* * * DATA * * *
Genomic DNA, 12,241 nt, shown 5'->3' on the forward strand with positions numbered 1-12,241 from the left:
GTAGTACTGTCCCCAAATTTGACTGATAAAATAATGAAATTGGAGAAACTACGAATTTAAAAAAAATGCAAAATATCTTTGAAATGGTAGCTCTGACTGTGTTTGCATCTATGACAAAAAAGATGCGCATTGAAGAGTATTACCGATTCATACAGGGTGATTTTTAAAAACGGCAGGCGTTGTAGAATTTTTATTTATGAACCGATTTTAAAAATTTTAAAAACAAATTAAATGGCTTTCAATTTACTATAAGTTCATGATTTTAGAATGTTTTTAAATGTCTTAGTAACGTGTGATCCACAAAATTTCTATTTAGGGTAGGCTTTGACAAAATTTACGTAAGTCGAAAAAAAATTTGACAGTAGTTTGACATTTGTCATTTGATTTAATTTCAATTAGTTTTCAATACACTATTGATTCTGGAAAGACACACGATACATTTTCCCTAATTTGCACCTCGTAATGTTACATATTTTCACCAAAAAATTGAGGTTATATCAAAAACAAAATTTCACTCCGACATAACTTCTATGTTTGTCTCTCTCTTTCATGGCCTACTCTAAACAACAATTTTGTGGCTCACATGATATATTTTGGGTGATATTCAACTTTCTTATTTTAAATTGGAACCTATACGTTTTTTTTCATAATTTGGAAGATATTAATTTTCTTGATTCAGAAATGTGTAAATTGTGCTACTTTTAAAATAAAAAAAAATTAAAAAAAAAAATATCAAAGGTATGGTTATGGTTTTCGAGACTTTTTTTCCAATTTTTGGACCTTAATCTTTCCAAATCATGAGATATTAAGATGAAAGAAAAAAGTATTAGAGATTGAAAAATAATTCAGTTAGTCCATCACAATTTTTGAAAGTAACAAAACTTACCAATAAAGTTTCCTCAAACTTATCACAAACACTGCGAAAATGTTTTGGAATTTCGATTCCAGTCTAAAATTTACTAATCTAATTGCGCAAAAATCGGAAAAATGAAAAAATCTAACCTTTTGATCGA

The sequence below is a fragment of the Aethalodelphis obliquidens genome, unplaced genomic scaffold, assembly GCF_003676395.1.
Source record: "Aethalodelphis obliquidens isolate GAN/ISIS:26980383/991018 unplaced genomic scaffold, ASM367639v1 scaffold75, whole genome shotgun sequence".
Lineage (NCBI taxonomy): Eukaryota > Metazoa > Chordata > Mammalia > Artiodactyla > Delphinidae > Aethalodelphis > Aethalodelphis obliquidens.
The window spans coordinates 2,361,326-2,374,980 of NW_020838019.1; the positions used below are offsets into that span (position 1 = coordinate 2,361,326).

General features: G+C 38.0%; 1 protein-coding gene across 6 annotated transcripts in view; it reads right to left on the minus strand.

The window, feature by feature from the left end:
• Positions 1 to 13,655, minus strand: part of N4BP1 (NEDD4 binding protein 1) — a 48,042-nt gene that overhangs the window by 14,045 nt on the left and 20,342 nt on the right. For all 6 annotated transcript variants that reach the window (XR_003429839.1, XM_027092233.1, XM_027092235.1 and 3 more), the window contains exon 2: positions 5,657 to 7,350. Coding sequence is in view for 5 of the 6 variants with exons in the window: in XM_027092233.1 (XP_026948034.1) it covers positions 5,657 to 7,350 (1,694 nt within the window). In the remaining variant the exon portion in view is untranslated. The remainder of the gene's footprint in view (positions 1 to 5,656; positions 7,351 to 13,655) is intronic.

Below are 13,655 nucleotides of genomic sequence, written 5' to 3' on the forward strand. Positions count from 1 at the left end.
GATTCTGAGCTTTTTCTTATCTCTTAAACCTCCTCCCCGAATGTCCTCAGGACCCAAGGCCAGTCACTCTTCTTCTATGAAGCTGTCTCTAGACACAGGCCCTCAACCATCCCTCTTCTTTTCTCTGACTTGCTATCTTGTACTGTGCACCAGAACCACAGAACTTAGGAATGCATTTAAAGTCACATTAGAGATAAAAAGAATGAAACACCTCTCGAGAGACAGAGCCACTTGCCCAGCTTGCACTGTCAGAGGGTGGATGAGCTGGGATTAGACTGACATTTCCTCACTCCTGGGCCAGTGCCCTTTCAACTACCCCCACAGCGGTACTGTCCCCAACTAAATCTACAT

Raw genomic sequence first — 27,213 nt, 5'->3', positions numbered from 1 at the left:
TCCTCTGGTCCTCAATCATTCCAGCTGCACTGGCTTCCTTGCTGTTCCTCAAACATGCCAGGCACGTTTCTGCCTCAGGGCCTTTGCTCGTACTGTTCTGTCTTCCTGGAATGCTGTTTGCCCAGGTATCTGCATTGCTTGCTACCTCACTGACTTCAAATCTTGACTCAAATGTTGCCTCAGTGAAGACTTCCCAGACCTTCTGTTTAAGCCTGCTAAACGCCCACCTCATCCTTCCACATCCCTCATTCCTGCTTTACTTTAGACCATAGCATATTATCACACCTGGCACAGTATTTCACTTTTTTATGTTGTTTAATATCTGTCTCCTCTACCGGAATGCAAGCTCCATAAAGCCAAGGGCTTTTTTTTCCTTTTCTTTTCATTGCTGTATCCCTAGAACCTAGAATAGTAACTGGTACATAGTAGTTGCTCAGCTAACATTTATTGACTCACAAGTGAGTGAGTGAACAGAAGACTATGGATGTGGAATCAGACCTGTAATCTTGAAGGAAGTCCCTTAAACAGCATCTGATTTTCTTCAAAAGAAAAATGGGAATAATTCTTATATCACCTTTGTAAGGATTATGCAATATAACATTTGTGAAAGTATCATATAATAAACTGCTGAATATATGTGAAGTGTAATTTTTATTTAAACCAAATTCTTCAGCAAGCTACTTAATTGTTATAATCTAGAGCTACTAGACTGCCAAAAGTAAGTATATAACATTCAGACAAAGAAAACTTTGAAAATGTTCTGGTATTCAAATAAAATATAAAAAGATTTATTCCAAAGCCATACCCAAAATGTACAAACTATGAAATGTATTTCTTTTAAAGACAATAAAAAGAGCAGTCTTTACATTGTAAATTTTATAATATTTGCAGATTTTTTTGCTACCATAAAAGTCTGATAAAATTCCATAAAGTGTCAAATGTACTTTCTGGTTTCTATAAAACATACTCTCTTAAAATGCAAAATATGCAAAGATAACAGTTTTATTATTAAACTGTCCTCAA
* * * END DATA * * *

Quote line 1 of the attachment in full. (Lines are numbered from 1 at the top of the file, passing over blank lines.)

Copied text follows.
Genomic DNA, 12,241 nt, shown 5'->3' on the forward strand with positions numbered 1-12,241 from the left: